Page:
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Of Gods and Men - Study Guide for RE

By Brendan O'Regan, Arklow CBS.

Of Gods and Men (2010) is an award winning French film by Xavier Beauvois that tells the true story of a group of Cistercian monks living and working in a poor community in North Africa. Their work comes under threat from Islamic terrorists as political tensions rise in the area.

It's an absorbing and moving film - at times it is quite slow, matching the rhythm of the monks' lives, and may not hold the attention of the class for long periods. Fortunately there are many fine scenes, short set pieces that effectively illustrate many of themes that feature in RE classes. The film is especially useful at TY and Senior Cycle - there are complex issues of faith and the rating is over-15, probably because of the portrayal of a very violent assault on foreign workers. Note that scene timings given below are approximate.

The topic of social justice is also to the fore as the monks work generously with the local Muslim community, especially providing medical attention. Some early scenes (e.g. from 6:25 to 7:34) show Dr Luc, one of the monks tending to queues of locals at his monastery clinic.

The theme of community is evident on at least two levels. Firstly there's the monastic community itself with all its rituals and its sense of mission, the human relationships and conflicts - in a few key scenes the monks debate whether they should leave for their own safety or stay to fulfil their mission with the people (e.g. 27:27 - 29:15). About two thirds of the way through there's a wonderful image of solidarity as the monks huddle together and sing while a military helicopter hovers over the chapel (1:28:58 - 1:31:12). There is also the local community, ordinary Muslims eking out an existence and not too happy with the tensions and fears brought about the activities of terrorists. The two communities come together early in the film as the monks attend a local Muslim celebration (10:08 - 13:40).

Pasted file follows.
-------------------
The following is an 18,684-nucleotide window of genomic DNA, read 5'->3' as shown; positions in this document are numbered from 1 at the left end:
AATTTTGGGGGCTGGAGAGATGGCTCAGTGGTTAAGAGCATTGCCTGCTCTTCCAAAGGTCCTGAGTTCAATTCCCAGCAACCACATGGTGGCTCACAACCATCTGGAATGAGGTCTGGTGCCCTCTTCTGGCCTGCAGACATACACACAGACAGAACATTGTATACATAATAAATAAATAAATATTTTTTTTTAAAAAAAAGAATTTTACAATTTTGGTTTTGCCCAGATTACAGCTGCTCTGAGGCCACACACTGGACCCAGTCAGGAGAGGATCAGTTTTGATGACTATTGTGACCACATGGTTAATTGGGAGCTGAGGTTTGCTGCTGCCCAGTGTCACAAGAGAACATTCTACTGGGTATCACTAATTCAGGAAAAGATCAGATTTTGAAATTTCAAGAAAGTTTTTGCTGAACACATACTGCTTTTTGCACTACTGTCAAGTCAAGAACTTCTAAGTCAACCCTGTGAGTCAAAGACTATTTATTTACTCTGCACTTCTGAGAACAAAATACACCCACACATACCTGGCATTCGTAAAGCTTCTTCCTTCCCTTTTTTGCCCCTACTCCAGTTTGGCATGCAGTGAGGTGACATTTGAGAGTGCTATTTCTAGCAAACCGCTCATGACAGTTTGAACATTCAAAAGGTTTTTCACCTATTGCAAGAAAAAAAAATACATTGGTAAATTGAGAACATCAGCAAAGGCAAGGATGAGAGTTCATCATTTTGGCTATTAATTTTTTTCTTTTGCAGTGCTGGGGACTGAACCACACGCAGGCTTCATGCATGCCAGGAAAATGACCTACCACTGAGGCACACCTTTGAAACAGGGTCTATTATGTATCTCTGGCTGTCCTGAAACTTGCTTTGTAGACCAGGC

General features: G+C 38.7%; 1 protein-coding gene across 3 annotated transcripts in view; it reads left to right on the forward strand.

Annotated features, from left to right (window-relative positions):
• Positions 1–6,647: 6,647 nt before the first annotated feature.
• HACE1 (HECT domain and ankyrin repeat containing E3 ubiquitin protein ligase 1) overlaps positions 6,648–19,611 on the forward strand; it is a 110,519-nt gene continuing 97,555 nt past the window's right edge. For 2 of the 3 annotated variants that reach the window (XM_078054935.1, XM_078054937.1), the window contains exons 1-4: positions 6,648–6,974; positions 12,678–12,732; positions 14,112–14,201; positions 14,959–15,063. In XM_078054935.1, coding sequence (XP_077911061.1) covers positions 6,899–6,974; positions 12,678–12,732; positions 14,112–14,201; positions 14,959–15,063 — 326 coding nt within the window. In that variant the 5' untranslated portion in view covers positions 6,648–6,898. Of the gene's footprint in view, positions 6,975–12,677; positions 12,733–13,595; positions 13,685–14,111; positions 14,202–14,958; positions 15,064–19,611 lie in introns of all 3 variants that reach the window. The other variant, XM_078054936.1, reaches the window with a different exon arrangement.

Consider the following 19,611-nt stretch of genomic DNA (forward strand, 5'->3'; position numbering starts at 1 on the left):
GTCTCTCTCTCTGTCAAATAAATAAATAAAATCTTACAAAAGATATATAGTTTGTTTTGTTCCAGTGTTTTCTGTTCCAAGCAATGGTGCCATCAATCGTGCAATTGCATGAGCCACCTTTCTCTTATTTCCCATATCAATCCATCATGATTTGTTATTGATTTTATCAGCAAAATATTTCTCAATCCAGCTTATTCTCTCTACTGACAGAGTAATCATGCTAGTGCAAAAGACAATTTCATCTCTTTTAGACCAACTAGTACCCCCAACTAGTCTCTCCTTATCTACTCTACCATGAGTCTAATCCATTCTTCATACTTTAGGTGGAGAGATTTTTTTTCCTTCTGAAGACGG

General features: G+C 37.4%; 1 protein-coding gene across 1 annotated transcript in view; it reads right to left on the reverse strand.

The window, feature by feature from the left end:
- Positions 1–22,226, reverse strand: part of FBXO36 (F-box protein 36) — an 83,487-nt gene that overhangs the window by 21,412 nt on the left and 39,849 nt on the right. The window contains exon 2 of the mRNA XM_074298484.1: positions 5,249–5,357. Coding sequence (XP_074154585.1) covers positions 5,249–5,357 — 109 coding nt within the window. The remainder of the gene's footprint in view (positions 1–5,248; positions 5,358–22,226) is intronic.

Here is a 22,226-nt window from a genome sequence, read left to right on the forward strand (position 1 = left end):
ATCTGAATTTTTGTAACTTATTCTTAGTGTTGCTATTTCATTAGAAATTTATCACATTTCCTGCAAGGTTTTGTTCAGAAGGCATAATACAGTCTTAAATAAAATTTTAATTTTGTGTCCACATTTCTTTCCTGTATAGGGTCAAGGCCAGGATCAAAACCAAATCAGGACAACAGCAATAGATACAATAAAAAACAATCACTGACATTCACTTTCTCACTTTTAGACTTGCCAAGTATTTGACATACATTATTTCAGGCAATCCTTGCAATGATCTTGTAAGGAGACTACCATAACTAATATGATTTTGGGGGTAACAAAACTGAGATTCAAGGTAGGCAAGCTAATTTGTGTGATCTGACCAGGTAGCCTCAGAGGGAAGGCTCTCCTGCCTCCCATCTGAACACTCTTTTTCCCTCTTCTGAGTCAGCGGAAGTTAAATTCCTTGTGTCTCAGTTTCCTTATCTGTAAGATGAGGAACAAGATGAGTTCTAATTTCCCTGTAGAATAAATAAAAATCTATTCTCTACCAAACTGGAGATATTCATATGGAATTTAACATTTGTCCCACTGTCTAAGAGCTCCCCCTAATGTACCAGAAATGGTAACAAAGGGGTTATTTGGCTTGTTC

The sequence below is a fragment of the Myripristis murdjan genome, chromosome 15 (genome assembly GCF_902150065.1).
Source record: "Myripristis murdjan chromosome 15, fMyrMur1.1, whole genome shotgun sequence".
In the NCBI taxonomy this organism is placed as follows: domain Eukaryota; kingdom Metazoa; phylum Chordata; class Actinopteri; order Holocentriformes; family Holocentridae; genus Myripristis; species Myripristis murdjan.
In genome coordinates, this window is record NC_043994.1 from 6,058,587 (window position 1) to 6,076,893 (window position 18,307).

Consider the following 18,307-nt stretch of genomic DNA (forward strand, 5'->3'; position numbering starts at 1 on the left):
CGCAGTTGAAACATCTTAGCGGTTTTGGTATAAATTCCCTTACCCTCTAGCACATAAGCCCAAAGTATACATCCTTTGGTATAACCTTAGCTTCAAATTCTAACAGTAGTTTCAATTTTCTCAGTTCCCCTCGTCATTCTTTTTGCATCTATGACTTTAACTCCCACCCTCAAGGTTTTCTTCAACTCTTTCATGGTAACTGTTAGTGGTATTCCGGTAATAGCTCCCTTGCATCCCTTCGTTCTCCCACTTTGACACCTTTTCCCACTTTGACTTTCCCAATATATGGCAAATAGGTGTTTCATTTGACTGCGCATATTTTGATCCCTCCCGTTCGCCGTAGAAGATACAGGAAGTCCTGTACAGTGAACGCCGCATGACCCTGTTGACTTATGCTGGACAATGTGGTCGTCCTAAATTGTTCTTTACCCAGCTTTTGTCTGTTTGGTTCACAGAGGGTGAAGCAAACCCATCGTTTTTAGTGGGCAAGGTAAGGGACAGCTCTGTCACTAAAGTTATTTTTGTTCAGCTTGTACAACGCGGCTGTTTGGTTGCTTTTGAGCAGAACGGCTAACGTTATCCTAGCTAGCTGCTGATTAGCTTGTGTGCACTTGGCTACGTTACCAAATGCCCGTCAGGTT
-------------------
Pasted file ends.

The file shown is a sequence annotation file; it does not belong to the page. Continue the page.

For exploring the topic of ritual there are many scenes of the monks at their prayers (collectively and individually) and hymns (e.g. the opening scene, or the Christmas crib ritual at 43 min:16 sec - 45:02 - see clip on left). These are sparse, largely visual and often musical.

Some scenes may be useful for the study of Islam and inter-faith dialogue. There is one particularly tense scene where the terrorists arrive at the monastery demanding supplies (36:23 - 41:52). This scene will probably have the students riveted because of the strong sense of threat, but there's also an interesting exchange about Christianity and Islam between the terrorist leader and the Abbot.

There's a most striking scene about three quarters way through the film - a beautiful example of table fellowship (1:39:40 - 1:43:06). As the monks dine, it's reminiscent of the Last Supper. With great compassion the camera pans across the faces of the monks as their emotions change at the thought of what is to come.

The DVD is readily available for purchase online (eg , etc) and there are clips and trailers on YouTube. For more background and opinion check out the film's entry at and the review at